Nature can be described as organized in hierarchical systems layers – but that doesn’t mean humans must organize themselves in static hierarchies. There are examples of different ways of organizing people to perform work together.
This post explores three flat and fluid organizations in completely different industries and of vastly different sizes. All of them lack hierarchical management, so how do they thrive? They follow these principles:
- Management is tasks: They think of management as a set of tasks rather than a group of people. Those tasks are broken down and formally distributed among regular workers. Everyone manages but no one is management.
- Transparency and accountability are sacred: Everyone’s performance metrics are made public and anyone can demand an accountability to anyone for their performance.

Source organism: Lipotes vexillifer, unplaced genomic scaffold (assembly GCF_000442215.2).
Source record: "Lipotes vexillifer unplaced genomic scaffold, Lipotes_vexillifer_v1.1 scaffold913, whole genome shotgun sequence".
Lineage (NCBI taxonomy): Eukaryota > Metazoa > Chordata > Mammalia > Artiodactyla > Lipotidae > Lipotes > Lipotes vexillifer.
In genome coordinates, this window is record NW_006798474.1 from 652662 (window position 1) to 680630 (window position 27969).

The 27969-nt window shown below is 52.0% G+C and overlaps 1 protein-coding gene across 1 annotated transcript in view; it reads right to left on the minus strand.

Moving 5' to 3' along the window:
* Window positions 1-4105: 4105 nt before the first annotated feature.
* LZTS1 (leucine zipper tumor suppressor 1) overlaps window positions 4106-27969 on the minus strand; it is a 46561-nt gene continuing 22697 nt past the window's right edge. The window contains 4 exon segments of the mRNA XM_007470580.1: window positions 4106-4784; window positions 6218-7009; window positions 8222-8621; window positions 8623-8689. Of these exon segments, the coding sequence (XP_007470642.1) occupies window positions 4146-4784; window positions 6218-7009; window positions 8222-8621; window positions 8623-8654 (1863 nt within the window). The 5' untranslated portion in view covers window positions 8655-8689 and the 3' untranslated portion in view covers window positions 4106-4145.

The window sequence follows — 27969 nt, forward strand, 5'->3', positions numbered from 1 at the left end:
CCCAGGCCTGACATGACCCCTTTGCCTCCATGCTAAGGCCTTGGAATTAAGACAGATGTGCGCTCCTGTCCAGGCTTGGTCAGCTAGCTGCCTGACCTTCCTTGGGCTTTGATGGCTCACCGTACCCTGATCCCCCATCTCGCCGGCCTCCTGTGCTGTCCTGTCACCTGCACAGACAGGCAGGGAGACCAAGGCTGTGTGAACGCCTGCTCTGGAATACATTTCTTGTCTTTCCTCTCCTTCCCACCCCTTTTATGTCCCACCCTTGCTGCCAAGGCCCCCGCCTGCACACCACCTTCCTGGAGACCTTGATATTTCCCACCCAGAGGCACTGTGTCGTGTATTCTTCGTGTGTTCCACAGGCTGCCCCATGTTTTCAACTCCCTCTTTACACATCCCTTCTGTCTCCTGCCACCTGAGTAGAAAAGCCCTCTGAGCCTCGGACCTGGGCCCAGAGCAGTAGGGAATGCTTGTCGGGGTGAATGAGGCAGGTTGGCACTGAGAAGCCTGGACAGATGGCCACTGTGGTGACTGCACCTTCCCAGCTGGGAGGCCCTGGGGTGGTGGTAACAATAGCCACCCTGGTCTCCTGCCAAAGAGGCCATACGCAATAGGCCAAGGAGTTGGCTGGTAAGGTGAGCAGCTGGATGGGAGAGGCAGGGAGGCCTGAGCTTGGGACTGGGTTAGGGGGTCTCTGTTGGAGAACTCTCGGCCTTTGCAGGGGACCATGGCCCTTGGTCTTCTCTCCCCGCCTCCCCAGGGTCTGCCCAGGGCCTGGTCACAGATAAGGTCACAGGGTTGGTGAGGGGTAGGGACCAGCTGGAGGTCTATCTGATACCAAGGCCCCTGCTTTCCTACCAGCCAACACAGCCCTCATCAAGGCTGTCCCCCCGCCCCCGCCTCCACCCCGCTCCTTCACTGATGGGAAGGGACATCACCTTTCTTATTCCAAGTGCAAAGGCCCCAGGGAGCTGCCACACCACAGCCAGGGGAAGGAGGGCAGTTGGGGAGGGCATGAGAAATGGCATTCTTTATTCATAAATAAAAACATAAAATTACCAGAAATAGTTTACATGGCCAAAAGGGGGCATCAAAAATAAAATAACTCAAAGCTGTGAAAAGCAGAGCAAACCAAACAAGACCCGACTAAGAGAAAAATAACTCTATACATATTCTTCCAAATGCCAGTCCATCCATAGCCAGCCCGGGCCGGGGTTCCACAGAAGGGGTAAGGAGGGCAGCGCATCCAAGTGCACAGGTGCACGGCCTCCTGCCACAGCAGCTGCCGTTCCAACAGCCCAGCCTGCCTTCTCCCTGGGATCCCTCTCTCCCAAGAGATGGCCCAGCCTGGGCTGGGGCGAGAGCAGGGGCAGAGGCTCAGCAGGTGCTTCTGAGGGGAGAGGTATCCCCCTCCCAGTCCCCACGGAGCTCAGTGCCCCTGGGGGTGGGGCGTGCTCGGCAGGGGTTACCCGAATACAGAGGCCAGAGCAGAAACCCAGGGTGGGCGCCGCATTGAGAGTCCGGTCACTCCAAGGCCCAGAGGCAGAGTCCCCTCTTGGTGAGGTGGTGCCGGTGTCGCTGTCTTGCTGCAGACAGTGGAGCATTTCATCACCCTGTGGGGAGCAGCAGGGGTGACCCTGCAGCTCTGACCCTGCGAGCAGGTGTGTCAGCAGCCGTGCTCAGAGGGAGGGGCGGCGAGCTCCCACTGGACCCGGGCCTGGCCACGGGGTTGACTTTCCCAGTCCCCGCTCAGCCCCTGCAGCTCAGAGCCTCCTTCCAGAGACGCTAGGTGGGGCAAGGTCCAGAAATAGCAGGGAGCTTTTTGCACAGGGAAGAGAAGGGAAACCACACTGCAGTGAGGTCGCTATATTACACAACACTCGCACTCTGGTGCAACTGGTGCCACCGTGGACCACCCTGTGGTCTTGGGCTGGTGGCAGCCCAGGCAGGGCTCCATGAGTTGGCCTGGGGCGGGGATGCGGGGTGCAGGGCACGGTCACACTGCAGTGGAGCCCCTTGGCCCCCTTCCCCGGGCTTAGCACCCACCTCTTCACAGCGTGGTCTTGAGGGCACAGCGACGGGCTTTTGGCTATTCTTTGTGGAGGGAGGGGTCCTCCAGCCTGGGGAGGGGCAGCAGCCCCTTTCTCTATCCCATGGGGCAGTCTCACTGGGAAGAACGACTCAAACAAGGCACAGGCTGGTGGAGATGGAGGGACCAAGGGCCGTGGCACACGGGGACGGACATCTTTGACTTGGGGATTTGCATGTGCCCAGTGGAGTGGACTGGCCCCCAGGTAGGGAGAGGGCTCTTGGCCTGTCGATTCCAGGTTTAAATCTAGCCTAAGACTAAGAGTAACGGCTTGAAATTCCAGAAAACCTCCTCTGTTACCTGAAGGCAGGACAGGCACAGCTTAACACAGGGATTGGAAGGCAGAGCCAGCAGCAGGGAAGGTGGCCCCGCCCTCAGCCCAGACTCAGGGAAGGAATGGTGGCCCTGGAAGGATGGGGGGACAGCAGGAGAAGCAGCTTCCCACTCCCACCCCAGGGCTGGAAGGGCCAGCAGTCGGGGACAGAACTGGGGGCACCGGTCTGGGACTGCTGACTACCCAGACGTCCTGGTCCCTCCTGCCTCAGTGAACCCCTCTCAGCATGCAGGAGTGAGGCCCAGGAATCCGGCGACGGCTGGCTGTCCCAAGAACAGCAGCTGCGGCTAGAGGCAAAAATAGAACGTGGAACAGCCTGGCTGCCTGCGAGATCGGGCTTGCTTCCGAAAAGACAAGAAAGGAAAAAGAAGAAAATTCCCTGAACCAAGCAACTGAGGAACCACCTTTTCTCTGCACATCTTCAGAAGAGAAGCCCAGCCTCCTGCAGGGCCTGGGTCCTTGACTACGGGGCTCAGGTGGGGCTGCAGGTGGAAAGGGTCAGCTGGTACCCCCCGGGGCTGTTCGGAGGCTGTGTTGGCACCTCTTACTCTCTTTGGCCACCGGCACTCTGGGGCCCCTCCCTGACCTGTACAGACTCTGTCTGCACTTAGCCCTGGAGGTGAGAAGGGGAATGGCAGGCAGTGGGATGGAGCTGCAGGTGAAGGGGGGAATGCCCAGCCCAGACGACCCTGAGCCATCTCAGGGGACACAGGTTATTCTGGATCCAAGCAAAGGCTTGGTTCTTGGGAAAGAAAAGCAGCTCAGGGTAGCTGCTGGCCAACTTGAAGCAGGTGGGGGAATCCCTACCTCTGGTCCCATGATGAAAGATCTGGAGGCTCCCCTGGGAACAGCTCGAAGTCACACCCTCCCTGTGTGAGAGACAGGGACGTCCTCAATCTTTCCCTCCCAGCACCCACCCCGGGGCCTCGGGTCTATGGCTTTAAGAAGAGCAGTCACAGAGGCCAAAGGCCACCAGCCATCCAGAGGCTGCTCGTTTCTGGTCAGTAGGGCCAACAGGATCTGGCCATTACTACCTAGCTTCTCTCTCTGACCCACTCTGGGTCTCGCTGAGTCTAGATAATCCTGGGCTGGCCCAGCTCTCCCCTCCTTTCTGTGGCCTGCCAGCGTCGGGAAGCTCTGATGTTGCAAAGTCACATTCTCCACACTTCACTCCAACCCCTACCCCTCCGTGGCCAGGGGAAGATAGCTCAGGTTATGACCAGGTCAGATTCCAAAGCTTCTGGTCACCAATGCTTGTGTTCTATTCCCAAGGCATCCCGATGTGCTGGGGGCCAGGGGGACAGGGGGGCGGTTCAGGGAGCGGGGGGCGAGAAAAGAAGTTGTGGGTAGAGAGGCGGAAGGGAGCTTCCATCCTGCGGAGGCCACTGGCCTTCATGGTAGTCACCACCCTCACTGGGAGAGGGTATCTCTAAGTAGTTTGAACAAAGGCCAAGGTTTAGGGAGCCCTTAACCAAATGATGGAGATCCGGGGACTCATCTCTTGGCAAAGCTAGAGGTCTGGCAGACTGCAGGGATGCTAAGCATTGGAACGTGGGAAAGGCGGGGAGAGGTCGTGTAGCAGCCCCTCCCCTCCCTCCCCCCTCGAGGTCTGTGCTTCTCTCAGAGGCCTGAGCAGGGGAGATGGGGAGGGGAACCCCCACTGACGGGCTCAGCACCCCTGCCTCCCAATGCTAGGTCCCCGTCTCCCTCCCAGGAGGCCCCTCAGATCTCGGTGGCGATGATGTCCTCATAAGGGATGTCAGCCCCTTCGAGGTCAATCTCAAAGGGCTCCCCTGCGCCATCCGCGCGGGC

- Everyone makes decisions, but not everyone is involved in every decision: Workers are free to make decisions about their work without consulting “higher ups” (as there are none). Decision making power is distributed, but decisions are not made by majority vote.
- Make what’s implicit explicit: Topics that are taboo or give room for internal politics in hierarchical organizations (e.g. compensation, natural leadership, allocation of undesirable or highly desirable tasks) are confronted head on and the resulting decisions are made public and binding.
These organizations are living examples of that there are different ways of organizing than the traditional hierarchies. So why do we believe in organizing hierarchically when we can avoid it?
Most of us agree that just because the development process in nature can be described as a Darwinistic process doesn’t mean that we should use Darwinism as a norm to how we organize our society. Why is it then so important to organize ourselves in static hierarchies?
There seems to be a failing normative logic behind Organizational Hierarchism similar to the failing normative logic behind Social Darwinism. It might just be an example of Moore’s naturalistic fallacy; just because something IS in a certain way doesn’t mean that it OUGHT to be that way.